1.Propositions are the words in sentences that give certain words their meaning allowing the reader to understand the sentence as a whole. Propositions are idea units, combining more than one word in a schematic form (Kintsch 2004).  An example: The chameleon changed colors to hide from the predator.

2.The surface-level memory does not hold information long unless in a text where the words are easily remembered as in a poem.  Here the reader forms a mental representation of the text read. Propositional level memory is where semantic meaning is constructed from the text. A reader is able to understand what the words mean. Atomic proposition is where you take the most important words from the sentence to construct meaning and not take all the words. Complex proposition is where many atomic propositions are linked together because there is a relationship among the words in the text. Here this is used to count the ideas in a text, not to understand it.


a.) The Dual Route Model of reading is where we are able to read words and nonwords and pronounce irregular words using what we know about language. When reading irregular words we take a route to reading them and look for their meaning. When reading nonwords we use our phonological knowledge to help us sound out the word, like beginning readers do when first learning how to read.

b.)When looking at nonwords, Kay and Marcel (1981) state that it depends on the other words on the list as to how a nonword is read. If other words on the list are pronounced and a nonword appears, that nonword with the same spelling pattern will be pronounced in that same similar manner.  It takes more than the knowlege of graphemes to phonemes to read nonwords.  It does not fit the Dual Route Model of reading.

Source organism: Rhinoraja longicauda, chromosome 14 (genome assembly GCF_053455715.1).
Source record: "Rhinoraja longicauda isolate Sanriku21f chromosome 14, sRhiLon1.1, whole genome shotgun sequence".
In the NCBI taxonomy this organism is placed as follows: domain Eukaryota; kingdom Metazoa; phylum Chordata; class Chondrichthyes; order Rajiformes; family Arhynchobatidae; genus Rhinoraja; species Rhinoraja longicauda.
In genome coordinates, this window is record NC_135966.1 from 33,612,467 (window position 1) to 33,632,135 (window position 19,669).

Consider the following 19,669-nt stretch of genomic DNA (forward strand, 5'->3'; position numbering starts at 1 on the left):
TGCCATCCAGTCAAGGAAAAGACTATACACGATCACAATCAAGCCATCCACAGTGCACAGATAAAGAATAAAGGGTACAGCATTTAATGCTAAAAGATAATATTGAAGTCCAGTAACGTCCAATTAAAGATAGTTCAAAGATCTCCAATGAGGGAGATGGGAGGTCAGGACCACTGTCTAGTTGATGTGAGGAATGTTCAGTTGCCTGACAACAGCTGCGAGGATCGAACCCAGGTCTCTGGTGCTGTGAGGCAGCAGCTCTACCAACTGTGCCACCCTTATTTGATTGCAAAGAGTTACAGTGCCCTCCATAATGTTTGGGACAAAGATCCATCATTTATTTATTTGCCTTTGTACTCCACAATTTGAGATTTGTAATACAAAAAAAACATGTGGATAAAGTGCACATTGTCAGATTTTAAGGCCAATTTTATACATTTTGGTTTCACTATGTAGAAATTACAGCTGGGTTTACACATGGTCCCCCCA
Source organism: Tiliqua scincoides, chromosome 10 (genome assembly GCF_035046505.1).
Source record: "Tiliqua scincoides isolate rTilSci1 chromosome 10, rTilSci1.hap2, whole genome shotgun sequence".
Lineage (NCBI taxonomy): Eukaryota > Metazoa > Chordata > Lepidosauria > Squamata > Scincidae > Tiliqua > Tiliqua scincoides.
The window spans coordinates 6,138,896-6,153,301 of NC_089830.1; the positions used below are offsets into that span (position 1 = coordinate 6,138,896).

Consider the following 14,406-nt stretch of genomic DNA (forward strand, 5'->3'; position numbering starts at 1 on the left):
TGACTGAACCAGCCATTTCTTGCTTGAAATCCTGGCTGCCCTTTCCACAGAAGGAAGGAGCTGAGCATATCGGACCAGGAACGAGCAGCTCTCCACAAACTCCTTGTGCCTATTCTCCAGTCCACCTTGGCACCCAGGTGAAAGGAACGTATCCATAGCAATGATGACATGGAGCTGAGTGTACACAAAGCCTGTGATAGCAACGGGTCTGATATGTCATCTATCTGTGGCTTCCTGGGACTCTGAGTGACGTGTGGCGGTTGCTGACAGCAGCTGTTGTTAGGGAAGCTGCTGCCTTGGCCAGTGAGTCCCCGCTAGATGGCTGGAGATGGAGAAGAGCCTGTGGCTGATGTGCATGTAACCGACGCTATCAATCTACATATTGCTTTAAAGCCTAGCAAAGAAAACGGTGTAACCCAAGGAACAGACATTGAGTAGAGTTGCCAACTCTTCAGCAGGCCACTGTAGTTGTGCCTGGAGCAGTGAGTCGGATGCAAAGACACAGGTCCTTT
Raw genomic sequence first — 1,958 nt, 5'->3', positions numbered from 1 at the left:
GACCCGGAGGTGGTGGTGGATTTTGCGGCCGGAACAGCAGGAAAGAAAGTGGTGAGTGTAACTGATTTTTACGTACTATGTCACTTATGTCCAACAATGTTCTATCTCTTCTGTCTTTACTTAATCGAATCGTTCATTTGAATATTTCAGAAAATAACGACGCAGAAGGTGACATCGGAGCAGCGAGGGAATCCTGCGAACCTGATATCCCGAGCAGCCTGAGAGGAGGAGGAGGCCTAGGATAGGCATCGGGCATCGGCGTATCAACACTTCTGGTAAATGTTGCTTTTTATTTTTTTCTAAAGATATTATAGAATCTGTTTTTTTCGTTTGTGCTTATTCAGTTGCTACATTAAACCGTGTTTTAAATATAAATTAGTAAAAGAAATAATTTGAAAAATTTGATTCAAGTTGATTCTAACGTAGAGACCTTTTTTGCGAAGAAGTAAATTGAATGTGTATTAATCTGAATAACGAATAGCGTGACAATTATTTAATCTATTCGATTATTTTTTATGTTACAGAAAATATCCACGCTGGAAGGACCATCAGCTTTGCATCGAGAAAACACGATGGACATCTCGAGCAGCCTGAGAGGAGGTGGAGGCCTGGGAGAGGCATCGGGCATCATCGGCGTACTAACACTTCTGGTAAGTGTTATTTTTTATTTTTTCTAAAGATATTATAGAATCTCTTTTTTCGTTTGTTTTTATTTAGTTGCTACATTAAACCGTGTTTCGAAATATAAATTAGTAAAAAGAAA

c.)This model shows two direct routes taken when reading. Here this model is basically saying you need the phonological and orthographic processor  which then takes you right to the meaning processor to read the word.  The other route taken is the direct route straight to the meaning to read the word. Adams Model uses all processors but also shows good readers use the same processess.

Fleisher et al (1979)

a.) When a reader has good word recognition in a text they don’t spend a lot of time decoding words. But a good reader also has to understand the text. Using prior knowledge about a topic is what helps a reader understand a text. Usually poor readers don’t have that prior knowledge because they don’t have the exposure to text like students with good knowledge do.

b.)It makes sense to see poor readers able to recognize words faster in context after being trained to read them individually. It also makes sense that just because they can read them at a faster rate, doesn’t mean they actually understand them in the context they are reading. That is why it is important to teach words in context and to read and reread and discuss stories to provide that exposure to topics of all sorts exposing students to words that pertain to that topic.

Ehri (1998)

a.) She says that readers learn specific graphemes that are seen in words and use that grapheme knowledge when reading words that just don’t have single phonemic sounds. Readers learn those pronunciations and use their phonemic knowledge in order to remember what those sounds are when recognized in words. This combination of grapheme and phoneme knowledge is remembered and stored when reading and when spelling words.

b.) Graphophonemic awareness is understanding that more than one letter makes up a sound or part of a word. Words are not all single phonemic sounds. This is where learning spelling patterns comes into play. Learning just individual phonemes does not allow a beginning reader to read all words because not all of them are made up of single phonemes.

The Context processor determines the meaning of the word in the context provided. When reading, this processor takes the text as the bigger picture, as the whole, and determines the meaning of the words. It can also lend meaning to incorrect words until the reader recognizes that is doesn’t make sense, then reread for correction.  Readers are able to understand what is read by recognizing the letters and the correct sounds which leads them to the word where the Meaning  Processor is able to determine its meaning within the text.  Skilled readers are able to read with ease until they come to an unfamiliar word where the context processor and meaning processor will be triggered each time you come across that word in that context to construct meaning until it becomes familiar.